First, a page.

Correctional nurse experts, Mari Knight and Kathy Wild, join Lorry to discuss the latest news in our specialty.
A study was published in the Health and Human Rights Journal about the implementation of electronic health records (EHR) across 12 jails in New York City between 2008 and 2011. This study highlights an interesting use of the EHR – that of using it as a tool to monitor human rights among the patients. In particular, they were interested in violent injuries and mental health stressors. The report highlighted the fear inmates have in revealing their healthcare needs. The report noted that “Patients in jail often avoid care because they fear their information will not be confidential.” Panelists did not find this to be true in the patient populations they have been involved with. The study talked about how aggregate data from the electronic health record system was used to look for vulnerability points such as patterns of injuries in various facilities. This isn’t something that would be readily available through a paper system. They are also using the system to track vulnerabilities such as traumatic brain injury and complex case management. One of the areas they found difficult was integrating mental health care into the EHR. Mental health documentation can sometimes defy categorization with large amounts of narrative notes and free-text assessments. However, expanding visit type options and structured data elements helped. As to human rights and vulnerabilities, they were able to track levels and locations of self-harming incidents and found that adolescence, serious mental illness, and solitary confinement were highly associated with self-harm in their jail system.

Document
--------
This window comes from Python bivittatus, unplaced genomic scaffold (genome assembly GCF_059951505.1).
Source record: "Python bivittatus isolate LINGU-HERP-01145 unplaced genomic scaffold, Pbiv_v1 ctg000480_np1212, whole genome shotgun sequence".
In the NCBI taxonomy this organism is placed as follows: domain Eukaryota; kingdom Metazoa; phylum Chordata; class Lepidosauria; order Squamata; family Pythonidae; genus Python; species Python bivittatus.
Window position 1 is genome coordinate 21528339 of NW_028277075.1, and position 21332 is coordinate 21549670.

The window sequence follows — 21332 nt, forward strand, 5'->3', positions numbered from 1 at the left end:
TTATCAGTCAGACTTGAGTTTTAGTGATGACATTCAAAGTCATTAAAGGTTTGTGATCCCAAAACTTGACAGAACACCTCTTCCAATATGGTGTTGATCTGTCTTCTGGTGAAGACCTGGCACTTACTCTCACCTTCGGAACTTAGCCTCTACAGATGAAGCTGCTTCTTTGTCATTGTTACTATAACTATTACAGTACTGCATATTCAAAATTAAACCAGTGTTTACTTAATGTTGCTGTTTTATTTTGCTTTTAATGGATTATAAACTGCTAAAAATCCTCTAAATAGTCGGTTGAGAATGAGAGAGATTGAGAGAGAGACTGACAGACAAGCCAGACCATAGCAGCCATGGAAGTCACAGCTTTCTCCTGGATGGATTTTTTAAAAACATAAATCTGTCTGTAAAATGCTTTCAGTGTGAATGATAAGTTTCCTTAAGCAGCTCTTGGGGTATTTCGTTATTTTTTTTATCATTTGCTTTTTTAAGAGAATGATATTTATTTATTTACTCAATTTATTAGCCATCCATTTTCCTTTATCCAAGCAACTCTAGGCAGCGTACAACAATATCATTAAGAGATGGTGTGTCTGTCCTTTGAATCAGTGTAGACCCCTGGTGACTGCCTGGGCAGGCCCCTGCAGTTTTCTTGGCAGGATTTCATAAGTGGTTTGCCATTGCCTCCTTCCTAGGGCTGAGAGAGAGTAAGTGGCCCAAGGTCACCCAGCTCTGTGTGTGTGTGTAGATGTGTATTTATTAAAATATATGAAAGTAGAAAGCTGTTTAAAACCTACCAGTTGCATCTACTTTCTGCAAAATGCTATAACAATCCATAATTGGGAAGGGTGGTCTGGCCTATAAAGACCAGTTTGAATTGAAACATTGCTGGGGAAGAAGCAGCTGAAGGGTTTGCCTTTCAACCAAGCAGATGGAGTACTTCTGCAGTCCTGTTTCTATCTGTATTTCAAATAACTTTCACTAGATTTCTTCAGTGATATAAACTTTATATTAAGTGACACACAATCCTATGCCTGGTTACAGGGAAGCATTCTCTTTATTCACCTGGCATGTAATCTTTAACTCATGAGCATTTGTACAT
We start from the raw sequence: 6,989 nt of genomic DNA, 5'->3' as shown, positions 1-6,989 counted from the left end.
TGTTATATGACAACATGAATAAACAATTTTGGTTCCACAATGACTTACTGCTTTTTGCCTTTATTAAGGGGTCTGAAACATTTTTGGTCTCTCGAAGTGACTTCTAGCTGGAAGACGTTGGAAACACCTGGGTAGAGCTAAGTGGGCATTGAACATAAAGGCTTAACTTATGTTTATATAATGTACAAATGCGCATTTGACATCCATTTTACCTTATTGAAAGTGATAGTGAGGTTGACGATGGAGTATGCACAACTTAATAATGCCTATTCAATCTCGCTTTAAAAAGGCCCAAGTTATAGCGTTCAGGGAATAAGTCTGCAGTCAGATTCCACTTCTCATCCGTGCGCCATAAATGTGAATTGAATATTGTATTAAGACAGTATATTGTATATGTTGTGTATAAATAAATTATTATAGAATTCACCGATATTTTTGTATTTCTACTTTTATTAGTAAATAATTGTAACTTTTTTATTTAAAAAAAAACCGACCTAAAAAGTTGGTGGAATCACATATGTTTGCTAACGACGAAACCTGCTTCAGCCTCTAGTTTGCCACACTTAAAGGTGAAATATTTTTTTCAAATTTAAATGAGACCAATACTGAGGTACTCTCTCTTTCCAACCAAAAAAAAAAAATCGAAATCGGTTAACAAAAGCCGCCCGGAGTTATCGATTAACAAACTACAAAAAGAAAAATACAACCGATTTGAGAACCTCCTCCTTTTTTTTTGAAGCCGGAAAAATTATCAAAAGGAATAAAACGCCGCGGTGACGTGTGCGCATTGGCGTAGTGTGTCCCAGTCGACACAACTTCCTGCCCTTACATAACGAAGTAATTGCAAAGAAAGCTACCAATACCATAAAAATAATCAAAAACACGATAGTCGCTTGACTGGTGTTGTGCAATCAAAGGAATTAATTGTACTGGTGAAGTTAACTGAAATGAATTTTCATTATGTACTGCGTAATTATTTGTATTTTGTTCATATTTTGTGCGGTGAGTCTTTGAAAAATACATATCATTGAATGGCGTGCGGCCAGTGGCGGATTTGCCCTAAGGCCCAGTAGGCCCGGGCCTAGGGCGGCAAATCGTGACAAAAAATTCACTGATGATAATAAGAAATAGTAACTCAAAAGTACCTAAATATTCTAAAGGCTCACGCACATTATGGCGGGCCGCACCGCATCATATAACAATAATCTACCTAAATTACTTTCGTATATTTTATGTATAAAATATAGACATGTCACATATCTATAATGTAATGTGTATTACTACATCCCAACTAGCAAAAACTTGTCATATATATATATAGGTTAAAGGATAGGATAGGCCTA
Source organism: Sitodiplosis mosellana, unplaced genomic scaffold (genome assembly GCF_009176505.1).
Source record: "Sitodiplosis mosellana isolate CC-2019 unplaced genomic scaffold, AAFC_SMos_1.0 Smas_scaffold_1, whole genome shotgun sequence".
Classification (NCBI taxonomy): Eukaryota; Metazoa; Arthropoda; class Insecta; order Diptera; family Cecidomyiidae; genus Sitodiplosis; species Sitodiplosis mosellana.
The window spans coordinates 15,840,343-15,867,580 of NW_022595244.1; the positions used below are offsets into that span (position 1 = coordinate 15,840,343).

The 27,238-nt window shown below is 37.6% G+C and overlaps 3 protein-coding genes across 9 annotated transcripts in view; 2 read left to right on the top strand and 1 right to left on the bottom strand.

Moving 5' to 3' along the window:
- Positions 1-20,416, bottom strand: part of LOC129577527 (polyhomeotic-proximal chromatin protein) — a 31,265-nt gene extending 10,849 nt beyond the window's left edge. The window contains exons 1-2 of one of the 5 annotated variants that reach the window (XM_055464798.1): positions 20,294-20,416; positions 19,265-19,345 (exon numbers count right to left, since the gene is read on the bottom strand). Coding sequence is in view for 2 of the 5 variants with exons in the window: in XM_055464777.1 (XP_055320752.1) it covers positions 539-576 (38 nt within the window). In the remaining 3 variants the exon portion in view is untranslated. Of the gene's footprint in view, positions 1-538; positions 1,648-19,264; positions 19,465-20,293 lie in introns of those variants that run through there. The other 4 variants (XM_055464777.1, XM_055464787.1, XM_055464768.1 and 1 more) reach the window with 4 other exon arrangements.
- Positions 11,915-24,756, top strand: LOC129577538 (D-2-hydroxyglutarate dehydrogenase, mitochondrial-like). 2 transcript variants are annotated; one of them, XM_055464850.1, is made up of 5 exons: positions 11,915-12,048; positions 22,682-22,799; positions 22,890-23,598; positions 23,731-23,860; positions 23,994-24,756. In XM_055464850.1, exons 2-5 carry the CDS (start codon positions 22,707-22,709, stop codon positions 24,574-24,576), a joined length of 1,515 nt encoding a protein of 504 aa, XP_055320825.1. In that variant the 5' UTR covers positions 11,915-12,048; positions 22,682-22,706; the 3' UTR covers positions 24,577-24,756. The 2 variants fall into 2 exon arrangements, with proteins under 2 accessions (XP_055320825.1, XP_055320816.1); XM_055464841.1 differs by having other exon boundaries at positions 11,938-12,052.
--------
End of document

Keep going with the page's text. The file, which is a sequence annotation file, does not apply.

The Alabama prison system is reporting an outbreak of tuberculosis. Infection management in the confined spaces of our overcrowded prison system is a continuing issue. The Alabama Department of Public Health is reporting nine active cases of TB so far this year while they have only had 5 cases on average in past years. They are looking to contain their active cases to their designated healthcare facility at St. Clair, which is a fairly common practice. The article affirms what we already know as correctional practitioners – rates of TB are higher behind bars than in the general population. Panelists debate whether there may be increasing TB rates in other systems and how far reaching this concern could be.
Besides infectious diseases, mental illness is of high concern for our patient population, as we discussed with our first story on capturing mental health documentation and trending. This third story is an op-ed from the Salt Lake Tribune advocating community treatment rather than incarceration for the nonviolent mentally ill. The author suggests that a major constraint is the lack of treatment services for addiction and mental health issues. Panelists agree that we need more resources for both violent and nonviolent mentally ill inmates.
Ending on the upbeat, there is encouragement in news of the hospice program in the Illinois prison system. The article quotes Edgar Barens, whose documentary on a prison hospice program in Iowa was nominated for an Academy Award, as saying that working as an inmate volunteer in a prison hospice can be transformational but that only 20 of the 75 known prison hospice programs have inmate volunteers. This number seems low and panelists hope more prison hospice programs will include inmate workers.